Education, technology, and advisors' enthusiasm to learn means firm is ahead of end-of-year deadline
With the launch of the remaining Canadian Securities’ Administrators’ (CSA) new client-focused reforms now just six weeks away, Worldsource Wealth Management (WM) Inc. is planning to be ready to roll by early December.
“We are acutely aware of the December timeline,” Natasa Morfesis, Worldsource’s Vice President of Dealer Compliance, told Wealth Professional. “We have been working diligently over the last year to prepare our advisors through webinars and conference calls. We had the highest level of response and attendance at our webinars in our entire history, which shows us that not only is the dealership anxious to meet regulatory requirements, but our advisors are keen to educate themselves, as well, as to what their future requirements will be.”
Morfesis said the reforms didn’t come as a surprise as Worldsource had been staying abreast of the proposed changes and has been preparing for them for two years. It worked across departments, not just through compliance, and brought its 850 advisors across the country up to speed, while aligning its systems.
Rich Rizi, Worldsource’s Senior Director of Investment Services, said it grouped the changes into four categories. The first, conflict of interest, went into effect in late June. So, Worldsource addressed the suitability, know your client (KYC), and know your product (KYP) reforms through white papers and well-attended webinars for advisors.
Rizi said while advisors have always been required to understand the products they recommend, there’s never been an explicit rule to do so. Now, they must record the costs of the products they recommend and the impact the costs will have on client’s returns. They must also understand the features and benefits of the products they’re recommending and document why they’re recommending one product over another.
While it helps when dealers provide the technology for advisors to do the documentation, Rizi said Morningstar reported that 64% of the advisors it surveyed did not have their dealers’ support behind the KYP reforms and their dealers weren’t providing them with tools to help them meet the requirements. Worldsource, meanwhile, partnered with InvestorCOM, which specializes in compliance solutions for KYC. Worldsource’s KYP tool will be available to its advisors by early December, and then it will train them for the rest of the year.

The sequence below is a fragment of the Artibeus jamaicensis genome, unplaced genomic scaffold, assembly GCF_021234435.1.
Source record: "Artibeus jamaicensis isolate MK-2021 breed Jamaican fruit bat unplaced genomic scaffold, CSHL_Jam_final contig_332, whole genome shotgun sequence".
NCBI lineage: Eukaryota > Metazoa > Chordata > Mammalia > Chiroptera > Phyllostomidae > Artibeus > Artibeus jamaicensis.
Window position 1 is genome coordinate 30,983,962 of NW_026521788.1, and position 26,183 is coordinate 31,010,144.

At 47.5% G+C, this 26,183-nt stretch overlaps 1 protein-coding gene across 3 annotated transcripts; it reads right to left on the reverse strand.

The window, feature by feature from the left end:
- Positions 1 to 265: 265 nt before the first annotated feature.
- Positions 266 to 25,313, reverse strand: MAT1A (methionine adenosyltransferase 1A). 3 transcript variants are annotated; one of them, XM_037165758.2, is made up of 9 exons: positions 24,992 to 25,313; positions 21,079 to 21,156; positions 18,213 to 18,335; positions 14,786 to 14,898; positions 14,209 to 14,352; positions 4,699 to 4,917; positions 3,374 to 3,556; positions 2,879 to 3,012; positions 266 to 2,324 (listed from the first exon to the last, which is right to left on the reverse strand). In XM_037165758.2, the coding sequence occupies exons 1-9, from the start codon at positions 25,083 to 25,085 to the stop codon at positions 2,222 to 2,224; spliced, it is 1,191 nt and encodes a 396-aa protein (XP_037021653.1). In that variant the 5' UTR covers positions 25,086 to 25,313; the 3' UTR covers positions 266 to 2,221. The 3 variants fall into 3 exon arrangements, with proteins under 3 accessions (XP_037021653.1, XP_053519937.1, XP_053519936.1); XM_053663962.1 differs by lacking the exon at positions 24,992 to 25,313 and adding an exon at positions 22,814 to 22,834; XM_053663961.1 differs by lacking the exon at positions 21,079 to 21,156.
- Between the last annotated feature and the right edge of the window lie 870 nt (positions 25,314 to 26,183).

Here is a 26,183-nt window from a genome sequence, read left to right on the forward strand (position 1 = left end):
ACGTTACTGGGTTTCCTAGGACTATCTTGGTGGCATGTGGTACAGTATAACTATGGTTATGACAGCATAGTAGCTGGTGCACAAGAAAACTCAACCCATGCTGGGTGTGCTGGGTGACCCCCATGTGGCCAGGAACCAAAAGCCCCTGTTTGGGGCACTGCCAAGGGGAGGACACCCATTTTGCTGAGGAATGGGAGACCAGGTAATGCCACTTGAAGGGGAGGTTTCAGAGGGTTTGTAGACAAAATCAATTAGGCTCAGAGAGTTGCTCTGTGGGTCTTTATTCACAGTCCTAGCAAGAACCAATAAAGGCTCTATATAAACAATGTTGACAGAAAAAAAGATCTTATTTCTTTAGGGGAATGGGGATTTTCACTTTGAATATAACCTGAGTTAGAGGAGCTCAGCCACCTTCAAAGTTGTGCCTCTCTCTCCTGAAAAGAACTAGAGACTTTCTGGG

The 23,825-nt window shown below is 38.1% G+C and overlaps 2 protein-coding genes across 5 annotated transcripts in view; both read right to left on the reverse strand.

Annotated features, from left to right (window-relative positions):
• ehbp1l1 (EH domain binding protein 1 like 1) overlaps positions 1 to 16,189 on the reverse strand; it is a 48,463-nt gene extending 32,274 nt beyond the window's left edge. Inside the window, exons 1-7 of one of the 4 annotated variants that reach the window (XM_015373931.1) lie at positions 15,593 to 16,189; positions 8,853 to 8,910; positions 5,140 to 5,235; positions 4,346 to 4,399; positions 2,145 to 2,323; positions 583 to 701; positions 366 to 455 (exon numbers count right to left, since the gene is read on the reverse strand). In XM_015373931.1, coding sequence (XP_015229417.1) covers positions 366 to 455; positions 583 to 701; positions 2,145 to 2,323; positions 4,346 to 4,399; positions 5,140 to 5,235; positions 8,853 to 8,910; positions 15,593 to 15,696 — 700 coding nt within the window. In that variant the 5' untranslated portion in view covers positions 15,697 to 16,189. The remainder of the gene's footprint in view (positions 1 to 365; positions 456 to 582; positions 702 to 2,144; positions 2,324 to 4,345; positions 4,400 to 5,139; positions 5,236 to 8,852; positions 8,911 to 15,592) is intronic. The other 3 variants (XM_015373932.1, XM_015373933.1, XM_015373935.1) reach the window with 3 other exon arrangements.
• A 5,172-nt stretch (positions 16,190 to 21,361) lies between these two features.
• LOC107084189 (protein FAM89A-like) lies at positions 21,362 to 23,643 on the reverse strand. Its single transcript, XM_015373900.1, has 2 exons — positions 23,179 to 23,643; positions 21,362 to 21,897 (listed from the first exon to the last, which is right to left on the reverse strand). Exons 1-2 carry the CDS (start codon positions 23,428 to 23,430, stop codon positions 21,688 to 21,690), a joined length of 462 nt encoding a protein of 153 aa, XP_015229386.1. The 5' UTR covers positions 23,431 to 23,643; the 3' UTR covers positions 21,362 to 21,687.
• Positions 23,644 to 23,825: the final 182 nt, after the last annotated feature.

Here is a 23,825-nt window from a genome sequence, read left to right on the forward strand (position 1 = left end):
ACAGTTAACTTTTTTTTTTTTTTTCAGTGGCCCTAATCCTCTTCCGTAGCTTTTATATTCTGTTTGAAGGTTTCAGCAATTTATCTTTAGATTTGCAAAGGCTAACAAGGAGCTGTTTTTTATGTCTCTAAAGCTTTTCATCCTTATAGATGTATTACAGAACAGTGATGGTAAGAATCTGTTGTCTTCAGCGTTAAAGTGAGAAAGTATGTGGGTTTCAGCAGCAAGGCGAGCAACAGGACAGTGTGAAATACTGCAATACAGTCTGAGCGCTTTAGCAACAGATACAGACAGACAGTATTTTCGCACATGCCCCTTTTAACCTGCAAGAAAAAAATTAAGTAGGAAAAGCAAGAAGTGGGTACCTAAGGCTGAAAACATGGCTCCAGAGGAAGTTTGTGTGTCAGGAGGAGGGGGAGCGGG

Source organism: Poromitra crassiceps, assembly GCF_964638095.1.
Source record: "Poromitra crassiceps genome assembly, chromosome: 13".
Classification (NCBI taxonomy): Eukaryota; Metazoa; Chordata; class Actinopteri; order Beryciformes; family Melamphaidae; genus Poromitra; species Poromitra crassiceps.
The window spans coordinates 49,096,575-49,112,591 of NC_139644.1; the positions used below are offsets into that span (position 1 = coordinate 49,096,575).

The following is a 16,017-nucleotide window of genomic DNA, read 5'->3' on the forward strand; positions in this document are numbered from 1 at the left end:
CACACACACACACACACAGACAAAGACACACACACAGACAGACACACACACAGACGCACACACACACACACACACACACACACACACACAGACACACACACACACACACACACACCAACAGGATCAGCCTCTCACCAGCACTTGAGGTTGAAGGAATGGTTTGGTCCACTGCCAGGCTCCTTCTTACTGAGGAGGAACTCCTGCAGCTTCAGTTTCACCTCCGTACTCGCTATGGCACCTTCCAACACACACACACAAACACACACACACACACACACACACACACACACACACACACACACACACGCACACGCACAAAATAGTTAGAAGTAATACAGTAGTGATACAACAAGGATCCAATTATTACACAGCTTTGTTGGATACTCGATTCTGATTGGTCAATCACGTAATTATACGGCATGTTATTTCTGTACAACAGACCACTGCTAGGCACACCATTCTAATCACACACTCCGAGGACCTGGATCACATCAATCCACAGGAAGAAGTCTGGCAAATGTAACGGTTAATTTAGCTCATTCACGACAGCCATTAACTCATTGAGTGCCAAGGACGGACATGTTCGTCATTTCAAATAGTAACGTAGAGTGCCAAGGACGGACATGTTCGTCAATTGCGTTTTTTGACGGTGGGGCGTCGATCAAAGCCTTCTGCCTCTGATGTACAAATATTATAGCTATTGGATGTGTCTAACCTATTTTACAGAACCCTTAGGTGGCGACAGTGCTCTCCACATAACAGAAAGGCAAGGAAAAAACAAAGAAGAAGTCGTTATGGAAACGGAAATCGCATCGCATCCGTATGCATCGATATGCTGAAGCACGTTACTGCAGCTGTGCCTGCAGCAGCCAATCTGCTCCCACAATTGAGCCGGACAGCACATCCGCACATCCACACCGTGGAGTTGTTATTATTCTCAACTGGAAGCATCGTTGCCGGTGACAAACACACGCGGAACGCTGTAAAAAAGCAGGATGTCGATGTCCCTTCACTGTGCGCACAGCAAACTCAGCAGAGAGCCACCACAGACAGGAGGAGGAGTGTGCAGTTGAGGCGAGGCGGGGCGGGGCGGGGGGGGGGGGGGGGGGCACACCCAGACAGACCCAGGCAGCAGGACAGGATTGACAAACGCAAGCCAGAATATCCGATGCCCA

“So, we’re exactly where we should be from a KYP standpoint,” said Rizi.
Rizi said the KYP provisions had some unintended consequences as banks responded that their advisors would no longer have access to third party products. Some dealers also aggressively culled their products.
“That was not the CSA’s intent – to reduce product sales and reduce access to products,” he said, noting that Worldsource didn’t do that. “The CSA’s intent was to basically put clients on a level playing field with advisors with respect to access to information and understanding the products that were being recommended to them.”
Now, dealers’ biggest challenge is mounting the technology that will deal with the enhanced suitability requirement, which Rizi said “will have the biggest long-term impact on advisors practice just because it requires a deeper dive into client’s circumstances than before.”
While the industry has traditionally examined clients’ risk tolerance, the new reforms require advisors to create a risk profile, which must also include a client’s risk capacity, to assess suitability.
“Our advisors have always been doing suitability,” said Morfesis, noting Worldsource has long provided its advisors with an investor questionnaire, but is now helping them assess risk capacity, though many advisors who’ve been financial planners have been informally doing that. “So, it’s not a new concept for us or our advisors. We’ve been 80% there. The only adjustment we need to make now is capturing capacity. So, we need to work closely with our vendor to adjust our systems to do that.”
Morfesis said Worldsource is a little ahead of the curve, as most dealers probably are. It’s been successful with the roll-out, but recognized the importance of the reforms, “so we put our heads down and worked through it.”
“It was a lot of heavy lifting. These are the biggest reforms to really hit the industry all at once, certainly in the last decade, arguably maybe ever,” said Rizzi. “But, it’s not a one-and-done thing, especially with KYP, as there’ll always be new products being introduced and the dealer is required to provide education and product training on new products. The client-focused reforms are intended for dealers to consistently provide education, training, and tools for their advisors to incorporate into their practices.”